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5 Misconceptions About The Landscape Architects Registration Exam (LARE)

5 Misconceptions About The Landscape Architects Registration Exam (LARE)

The first 2015 Landscape Architects Registration Exam (LARE) is offered April 6 – 18, 2015. Why is licensure important?  The primary reason States license Landscape Architects is to protect the health, safety and welfare of the public. I also maintain studying for licensure educates a landscape architect how to be a greater success in career and business providing a better quality of life.

From my seven years of offering Landscape Architecture Registration Exam (LARE) Review courses at UCLA Extension and at the American Society of Landscape Architects (ASLA) Conferences, I have heard multiple misconceptions about the Landscape Architects License Exam and confusion on the process.  So let me address five of the issues, specifically California!

  

1.  Two Years Experience are required before I am eligible to take the exam

You can take the exam right after graduation!  The State of California Landscape Architects Technical Committee (LATC) states that Candidates shall be eligible to take sections 1 and 2 of the LARE if they fulfill one of the following educational requirements:

  • Have an accredited Bachelors or Masters degree in landscape architecture.

  • Have an extension certificate in landscape architecture from an approved program and have a Bachelor’s degree.

2.  Where do I find out about becoming licensed in California?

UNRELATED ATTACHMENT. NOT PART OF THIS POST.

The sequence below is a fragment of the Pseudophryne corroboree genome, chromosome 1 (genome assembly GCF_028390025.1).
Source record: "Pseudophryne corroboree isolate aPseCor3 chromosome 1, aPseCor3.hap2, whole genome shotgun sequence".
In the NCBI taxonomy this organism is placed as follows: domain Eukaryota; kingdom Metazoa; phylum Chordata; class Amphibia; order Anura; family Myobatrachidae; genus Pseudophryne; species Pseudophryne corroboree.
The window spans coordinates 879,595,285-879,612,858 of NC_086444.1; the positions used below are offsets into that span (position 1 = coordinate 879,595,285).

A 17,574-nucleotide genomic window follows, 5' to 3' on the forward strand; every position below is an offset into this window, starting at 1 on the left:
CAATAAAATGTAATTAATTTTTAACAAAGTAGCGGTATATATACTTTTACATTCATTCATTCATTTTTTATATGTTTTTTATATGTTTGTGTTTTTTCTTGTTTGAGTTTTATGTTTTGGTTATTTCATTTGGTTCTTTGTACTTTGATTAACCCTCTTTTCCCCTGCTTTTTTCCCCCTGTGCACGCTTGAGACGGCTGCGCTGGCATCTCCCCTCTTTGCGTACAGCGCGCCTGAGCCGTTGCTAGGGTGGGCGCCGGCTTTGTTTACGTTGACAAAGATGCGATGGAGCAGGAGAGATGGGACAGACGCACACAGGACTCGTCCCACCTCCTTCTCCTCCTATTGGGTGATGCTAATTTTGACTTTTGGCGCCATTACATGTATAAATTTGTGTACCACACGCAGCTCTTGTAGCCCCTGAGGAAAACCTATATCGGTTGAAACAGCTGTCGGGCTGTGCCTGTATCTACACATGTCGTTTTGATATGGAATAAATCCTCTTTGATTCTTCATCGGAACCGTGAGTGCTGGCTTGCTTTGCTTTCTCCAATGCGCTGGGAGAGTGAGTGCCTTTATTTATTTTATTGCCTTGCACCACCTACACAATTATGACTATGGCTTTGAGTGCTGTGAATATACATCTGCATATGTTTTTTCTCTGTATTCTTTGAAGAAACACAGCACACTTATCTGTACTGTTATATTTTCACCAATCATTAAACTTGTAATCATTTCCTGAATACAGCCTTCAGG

• First – Apply through the State of California Landscape Architects Technical Committee- www.latc.ca.org . Make sure you have the application materials and start the application process.

  • Second- Go to the Council of Landscape Architects Registration Board (CLARB) www.Clarb.org.  Register for the exam.

  • Third – Check the ASLA web site under LARE Prep Tab for FREE Study Resources www.asla.org

3.  I don’t need a license. Only Principals Stamp and Sign Plans in Our Office.

During the recession, about 60% of the UCLA Extension review course attendees were laid off, starting their own business or landscape designers/contractors seeking to expand their services and needing a license.

  • Many offices only allow Licensed Landscape Architects to perform Construction Observation.

  • A license is one more qualification to differentiate you on your resume.

4.  No need to Study, I prepare construction documents every day.

The LARE is a National Exam which covers the entire range and scope of Landscape Architecture.

  • From stormwater management to construction observation to ethics, the exam covers knowledge, skills and your ability to apply these to various sites and situations.  

  • How are you at taking exams? Do you really understand how the questions will be worded?  How to manage your time? What are good study practices?

  • The Council of Landscape Architects Registration Board (CLARB) is a the most current resource for what to study to become licensed.

  • The LARE is testing for understanding and comprehension.